Getting an Accident Recovery through Alternative Dispute Resolution; To ADR or Not to ADR? Part II–Mediation

As we discussed in “To ADR or Not To ADR? That is the Question (Part I),” mediation is a popular form of Alternative Dispute Resolution.

Mediation is a highly effective way to settle all sort of accident and insurance cases.  It is also used in matrimonial, labor, and commercial matters.

I.  What is Mediation?

Mediation is a settlement conference which is presided over by a “mediator.”  The mediator can be either a retired judge, a distinguished attorney, or a professional mediator.  The mediator is neutral and helps the parties “mediate” the dispute towards a settlement.

Mediation can be in the courthouse before either a judge or other judicial officer, such as a special master or judicial hearing officer.  However, in the ADR sphere we shall discuss private mediation arranged and paid for by the litigants.

Mediation is offered by the private vendors, such as National Arbitration and Medation.  The private service companies have a stable of retired judges and distinguished attorneys available for mediation.  Many retired judges have joined these services.

II.  Why Have a Case Mediated?

A private mediation can settle the case faster than settling in the courthouse.

Many of our cases have gone to private mediation.  However, some clients have asked why we hired a private mediator rather than settle in court?  In other words, is the fee paid to the mediator worth it where we could get the for free in court?

The answer is YES.  A private mediation will often settle the case quicker than settlement negotiations in court.  Private mediation is an additional tool to settlement neogotiations in court.

The courts do not have the time necessary to mediate all of their cases.  Typically, a pre-trial judge will handle about 50 cases in a morning, and he cannot devote the time needed to settle all of his cases.  Some cases need time and protracted discussions to reach settlement.  A mediator and the parties can take all the time that is necessary, whether it be a few hours, full day, or a few days.  The courts cannot always do this.

III.  How Is Mediation Done?

Generally, the decision of whether to mediate is with defendant’s insurance company.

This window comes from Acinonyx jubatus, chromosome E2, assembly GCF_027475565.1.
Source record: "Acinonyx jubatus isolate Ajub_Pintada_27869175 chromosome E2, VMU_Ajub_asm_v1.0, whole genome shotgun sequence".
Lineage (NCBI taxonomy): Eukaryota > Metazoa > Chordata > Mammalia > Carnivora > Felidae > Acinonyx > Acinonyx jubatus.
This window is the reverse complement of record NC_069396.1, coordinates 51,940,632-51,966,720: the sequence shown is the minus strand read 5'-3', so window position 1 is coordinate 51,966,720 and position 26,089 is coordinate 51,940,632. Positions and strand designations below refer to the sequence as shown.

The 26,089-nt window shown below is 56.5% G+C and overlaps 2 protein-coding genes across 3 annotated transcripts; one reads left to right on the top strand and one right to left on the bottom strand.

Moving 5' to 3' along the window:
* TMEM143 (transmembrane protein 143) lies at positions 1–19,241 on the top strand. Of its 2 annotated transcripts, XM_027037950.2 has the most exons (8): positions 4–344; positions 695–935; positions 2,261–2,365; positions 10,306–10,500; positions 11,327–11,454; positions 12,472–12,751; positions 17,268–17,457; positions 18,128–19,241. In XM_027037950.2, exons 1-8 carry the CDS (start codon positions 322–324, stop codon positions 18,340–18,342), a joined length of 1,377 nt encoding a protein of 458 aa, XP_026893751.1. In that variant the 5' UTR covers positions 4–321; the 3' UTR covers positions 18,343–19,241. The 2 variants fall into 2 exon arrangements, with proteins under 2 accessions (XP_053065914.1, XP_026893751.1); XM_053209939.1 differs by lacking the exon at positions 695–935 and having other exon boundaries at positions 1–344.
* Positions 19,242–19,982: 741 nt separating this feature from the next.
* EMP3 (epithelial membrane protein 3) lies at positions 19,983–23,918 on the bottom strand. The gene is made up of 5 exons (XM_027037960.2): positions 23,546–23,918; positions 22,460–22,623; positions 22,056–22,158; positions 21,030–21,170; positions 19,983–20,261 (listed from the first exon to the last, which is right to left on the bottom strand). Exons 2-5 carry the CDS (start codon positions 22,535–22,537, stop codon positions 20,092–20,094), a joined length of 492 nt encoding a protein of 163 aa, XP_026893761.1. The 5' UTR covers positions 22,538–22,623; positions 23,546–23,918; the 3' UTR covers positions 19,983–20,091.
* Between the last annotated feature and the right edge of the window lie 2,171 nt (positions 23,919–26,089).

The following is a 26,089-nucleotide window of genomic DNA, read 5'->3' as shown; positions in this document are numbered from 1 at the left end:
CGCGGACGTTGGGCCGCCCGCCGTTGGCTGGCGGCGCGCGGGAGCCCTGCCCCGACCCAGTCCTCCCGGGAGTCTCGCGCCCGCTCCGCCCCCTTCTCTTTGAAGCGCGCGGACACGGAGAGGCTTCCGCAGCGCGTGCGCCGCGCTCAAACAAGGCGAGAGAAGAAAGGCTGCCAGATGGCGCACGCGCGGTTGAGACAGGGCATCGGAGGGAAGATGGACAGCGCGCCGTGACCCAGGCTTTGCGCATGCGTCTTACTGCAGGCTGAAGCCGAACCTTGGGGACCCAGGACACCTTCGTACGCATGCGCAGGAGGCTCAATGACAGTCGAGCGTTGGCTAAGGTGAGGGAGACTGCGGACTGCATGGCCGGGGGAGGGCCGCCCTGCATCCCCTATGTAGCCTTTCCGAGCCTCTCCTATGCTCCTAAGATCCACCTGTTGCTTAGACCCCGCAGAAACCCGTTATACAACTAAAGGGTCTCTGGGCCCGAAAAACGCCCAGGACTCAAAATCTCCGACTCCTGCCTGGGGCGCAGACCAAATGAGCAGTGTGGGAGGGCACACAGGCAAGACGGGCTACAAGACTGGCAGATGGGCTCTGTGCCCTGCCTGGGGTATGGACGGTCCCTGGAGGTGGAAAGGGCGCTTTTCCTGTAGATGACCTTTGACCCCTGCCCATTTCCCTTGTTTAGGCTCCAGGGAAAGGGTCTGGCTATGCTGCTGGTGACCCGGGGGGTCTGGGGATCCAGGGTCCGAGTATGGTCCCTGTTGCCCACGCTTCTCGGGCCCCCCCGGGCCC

If both sides agree to mediate, then a mediation vendor is contacted.  Generally, the vendor will have many retired judges and mediators on its panel.  The parties attorneys must mutually agree to a mediator from the list.

Once the choice of mediator is made, then the parties schedule a time and place.  Typically, a mediation is held in a conference room at either plaintiff’s or defendants’ attorneys office.  Occasionally, the mediation will be held at the vendor’s office.  On other occasions it might be held at the insurance company when it has scheduled a number of mediations for a “settlement day.”

The client must be available.  Generally, the client does not participate in the discussions, and he is available to make a decision on settlement.  He may be present in the reception area.  In a rare instance, which will be discussed below, the client took part in the mediation.  In other instances the client will be available by phone.

Typically, the mediator begins by “breaking the ice” between the parties, such as engaging in small talk or chatting about mutual acquaintances or news events.  Although, this has nothing to do with the case, this makes all parties comforatable with each other.  Indeed, a mediator might spend 20 minutes “warming-up” the room, but this is not wasted time.

The next subject of discussion is the case.

In some cases the mediator will want each side to submit in advance a brief with copies of relevant documents.  In other times the mediator will not want such submissions in advance, but he asks to look at documents during the discussions.

In sum instances the mediator will want formal, oral presentations.  Some mediators dispense with formality and go right to negotiations.

IV.  Some Sample Mediations

A.  A Construction Accident